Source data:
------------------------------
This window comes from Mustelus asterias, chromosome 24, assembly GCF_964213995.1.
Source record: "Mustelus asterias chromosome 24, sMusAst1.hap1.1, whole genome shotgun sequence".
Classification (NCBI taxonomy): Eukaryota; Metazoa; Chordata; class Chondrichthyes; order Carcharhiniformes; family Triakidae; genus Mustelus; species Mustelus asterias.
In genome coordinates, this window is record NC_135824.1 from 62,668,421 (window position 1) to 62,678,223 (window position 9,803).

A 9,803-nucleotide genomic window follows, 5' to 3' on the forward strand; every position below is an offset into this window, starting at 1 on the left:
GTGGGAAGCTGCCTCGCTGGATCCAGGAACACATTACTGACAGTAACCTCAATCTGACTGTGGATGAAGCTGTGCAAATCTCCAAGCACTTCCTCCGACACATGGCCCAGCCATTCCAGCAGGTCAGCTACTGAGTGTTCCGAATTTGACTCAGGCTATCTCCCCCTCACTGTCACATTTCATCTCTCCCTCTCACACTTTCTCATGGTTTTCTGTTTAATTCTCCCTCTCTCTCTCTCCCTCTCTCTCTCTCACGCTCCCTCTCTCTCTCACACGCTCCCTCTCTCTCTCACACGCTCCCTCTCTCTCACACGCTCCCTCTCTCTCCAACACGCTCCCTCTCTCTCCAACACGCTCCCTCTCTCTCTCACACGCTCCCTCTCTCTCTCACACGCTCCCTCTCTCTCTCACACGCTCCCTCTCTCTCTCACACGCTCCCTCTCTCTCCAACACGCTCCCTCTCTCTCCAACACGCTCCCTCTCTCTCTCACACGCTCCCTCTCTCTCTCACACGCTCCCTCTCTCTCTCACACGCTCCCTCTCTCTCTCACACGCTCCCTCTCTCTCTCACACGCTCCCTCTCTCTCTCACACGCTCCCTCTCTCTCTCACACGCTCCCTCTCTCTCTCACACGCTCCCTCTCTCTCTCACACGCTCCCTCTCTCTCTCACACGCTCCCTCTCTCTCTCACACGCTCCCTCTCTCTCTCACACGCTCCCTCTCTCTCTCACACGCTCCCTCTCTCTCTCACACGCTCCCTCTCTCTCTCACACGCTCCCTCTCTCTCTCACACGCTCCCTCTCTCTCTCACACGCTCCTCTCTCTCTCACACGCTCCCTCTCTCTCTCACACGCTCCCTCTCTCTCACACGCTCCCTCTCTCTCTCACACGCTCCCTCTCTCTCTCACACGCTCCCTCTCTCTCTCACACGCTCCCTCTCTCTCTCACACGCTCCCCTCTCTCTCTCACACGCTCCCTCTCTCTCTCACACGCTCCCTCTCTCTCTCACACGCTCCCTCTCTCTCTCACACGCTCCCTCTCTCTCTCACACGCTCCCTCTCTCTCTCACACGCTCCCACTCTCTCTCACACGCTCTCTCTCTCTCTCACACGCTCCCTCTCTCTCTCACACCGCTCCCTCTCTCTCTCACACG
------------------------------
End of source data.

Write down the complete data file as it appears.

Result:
This window comes from Mustelus asterias, chromosome 24, assembly GCF_964213995.1.
Source record: "Mustelus asterias chromosome 24, sMusAst1.hap1.1, whole genome shotgun sequence".
Classification (NCBI taxonomy): Eukaryota; Metazoa; Chordata; class Chondrichthyes; order Carcharhiniformes; family Triakidae; genus Mustelus; species Mustelus asterias.
In genome coordinates, this window is record NC_135824.1 from 62,668,421 (window position 1) to 62,678,223 (window position 9,803).

A 9,803-nucleotide genomic window follows, 5' to 3' on the forward strand; every position below is an offset into this window, starting at 1 on the left:
GTGGGAAGCTGCCTCGCTGGATCCAGGAACACATTACTGACAGTAACCTCAATCTGACTGTGGATGAAGCTGTGCAAATCTCCAAGCACTTCCTCCGACACATGGCCCAGCCATTCCAGCAGGTCAGCTACTGAGTGTTCCGAATTTGACTCAGGCTATCTCCCCCTCACTGTCACATTTCATCTCTCCCTCTCACACTTTCTCATGGTTTTCTGTTTAATTCTCCCTCTCTCTCTCTCCCTCTCTCTCTCTCACGCTCCCTCTCTCTCTCACACGCTCCCTCTCTCTCTCACACGCTCCCTCTCTCTCACACGCTCCCTCTCTCTCCAACACGCTCCCTCTCTCTCCAACACGCTCCCTCTCTCTCTCACACGCTCCCTCTCTCTCTCACACGCTCCCTCTCTCTCTCACACGCTCCCTCTCTCTCTCACACGCTCCCTCTCTCTCCAACACGCTCCCTCTCTCTCCAACACGCTCCCTCTCTCTCTCACACGCTCCCTCTCTCTCTCACACGCTCCCTCTCTCTCTCACACGCTCCCTCTCTCTCTCACACGCTCCCTCTCTCTCTCACACGCTCCCTCTCTCTCTCACACGCTCCCTCTCTCTCTCACACGCTCCCTCTCTCTCTCACACGCTCCCTCTCTCTCTCACACGCTCCCTCTCTCTCTCACACGCTCCCTCTCTCTCTCACACGCTCCCTCTCTCTCTCACACGCTCCCTCTCTCTCTCACACGCTCCCTCTCTCTCTCACACGCTCCCTCTCTCTCTCACACGCTCCCTCTCTCTCTCACACGCTCCCTCTCTCTCTCACACGCTCCTCTCTCTCTCACACGCTCCCTCTCTCTCTCACACGCTCCCTCTCTCTCACACGCTCCCTCTCTCTCTCACACGCTCCCTCTCTCTCTCACACGCTCCCTCTCTCTCTCACACGCTCCCTCTCTCTCTCACACGCTCCCCTCTCTCTCTCACACGCTCCCTCTCTCTCTCACACGCTCCCTCTCTCTCTCACACGCTCCCTCTCTCTCTCACACGCTCCCTCTCTCTCTCACACGCTCCCTCTCTCTCTCACACGCTCCCACTCTCTCTCACACGCTCTCTCTCTCTCTCACACGCTCCCTCTCTCTCTCACACCGCTCCCTCTCTCTCTCACACG